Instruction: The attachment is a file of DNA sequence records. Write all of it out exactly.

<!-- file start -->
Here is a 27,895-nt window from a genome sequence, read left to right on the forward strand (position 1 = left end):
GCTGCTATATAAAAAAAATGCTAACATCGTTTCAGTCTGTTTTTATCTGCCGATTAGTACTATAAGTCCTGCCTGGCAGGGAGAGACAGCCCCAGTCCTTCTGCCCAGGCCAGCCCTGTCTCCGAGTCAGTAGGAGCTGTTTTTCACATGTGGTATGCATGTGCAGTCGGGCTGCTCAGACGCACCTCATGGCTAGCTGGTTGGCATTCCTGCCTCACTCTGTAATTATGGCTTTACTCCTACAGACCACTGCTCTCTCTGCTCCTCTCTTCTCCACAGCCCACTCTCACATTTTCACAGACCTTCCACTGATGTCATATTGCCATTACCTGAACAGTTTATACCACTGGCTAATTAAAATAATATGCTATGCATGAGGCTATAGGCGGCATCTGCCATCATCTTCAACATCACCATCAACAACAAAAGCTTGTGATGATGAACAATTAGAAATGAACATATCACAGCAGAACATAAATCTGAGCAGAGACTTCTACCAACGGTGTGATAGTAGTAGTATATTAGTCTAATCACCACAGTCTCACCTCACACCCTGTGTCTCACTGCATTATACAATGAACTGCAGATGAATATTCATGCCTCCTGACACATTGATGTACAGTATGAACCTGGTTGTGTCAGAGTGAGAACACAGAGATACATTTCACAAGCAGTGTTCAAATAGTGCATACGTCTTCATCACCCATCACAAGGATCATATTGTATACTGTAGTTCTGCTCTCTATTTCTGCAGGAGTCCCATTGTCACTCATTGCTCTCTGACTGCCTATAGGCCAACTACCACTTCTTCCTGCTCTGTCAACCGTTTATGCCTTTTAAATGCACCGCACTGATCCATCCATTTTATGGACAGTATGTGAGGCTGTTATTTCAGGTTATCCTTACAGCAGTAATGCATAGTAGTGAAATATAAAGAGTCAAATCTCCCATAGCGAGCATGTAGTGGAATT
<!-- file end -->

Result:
Here is a 27,895-nt window from a genome sequence, read left to right on the forward strand (position 1 = left end):
GCTGCTATATAAAAAAAATGCTAACATCGTTTCAGTCTGTTTTTATCTGCCGATTAGTACTATAAGTCCTGCCTGGCAGGGAGAGACAGCCCCAGTCCTTCTGCCCAGGCCAGCCCTGTCTCCGAGTCAGTAGGAGCTGTTTTTCACATGTGGTATGCATGTGCAGTCGGGCTGCTCAGACGCACCTCATGGCTAGCTGGTTGGCATTCCTGCCTCACTCTGTAATTATGGCTTTACTCCTACAGACCACTGCTCTCTCTGCTCCTCTCTTCTCCACAGCCCACTCTCACATTTTCACAGACCTTCCACTGATGTCATATTGCCATTACCTGAACAGTTTATACCACTGGCTAATTAAAATAATATGCTATGCATGAGGCTATAGGCGGCATCTGCCATCATCTTCAACATCACCATCAACAACAAAAGCTTGTGATGATGAACAATTAGAAATGAACATATCACAGCAGAACATAAATCTGAGCAGAGACTTCTACCAACGGTGTGATAGTAGTAGTATATTAGTCTAATCACCACAGTCTCACCTCACACCCTGTGTCTCACTGCATTATACAATGAACTGCAGATGAATATTCATGCCTCCTGACACATTGATGTACAGTATGAACCTGGTTGTGTCAGAGTGAGAACACAGAGATACATTTCACAAGCAGTGTTCAAATAGTGCATACGTCTTCATCACCCATCACAAGGATCATATTGTATACTGTAGTTCTGCTCTCTATTTCTGCAGGAGTCCCATTGTCACTCATTGCTCTCTGACTGCCTATAGGCCAACTACCACTTCTTCCTGCTCTGTCAACCGTTTATGCCTTTTAAATGCACCGCACTGATCCATCCATTTTATGGACAGTATGTGAGGCTGTTATTTCAGGTTATCCTTACAGCAGTAATGCATAGTAGTGAAATATAAAGAGTCAAATCTCCCATAGCGAGCATGTAGTGGAATT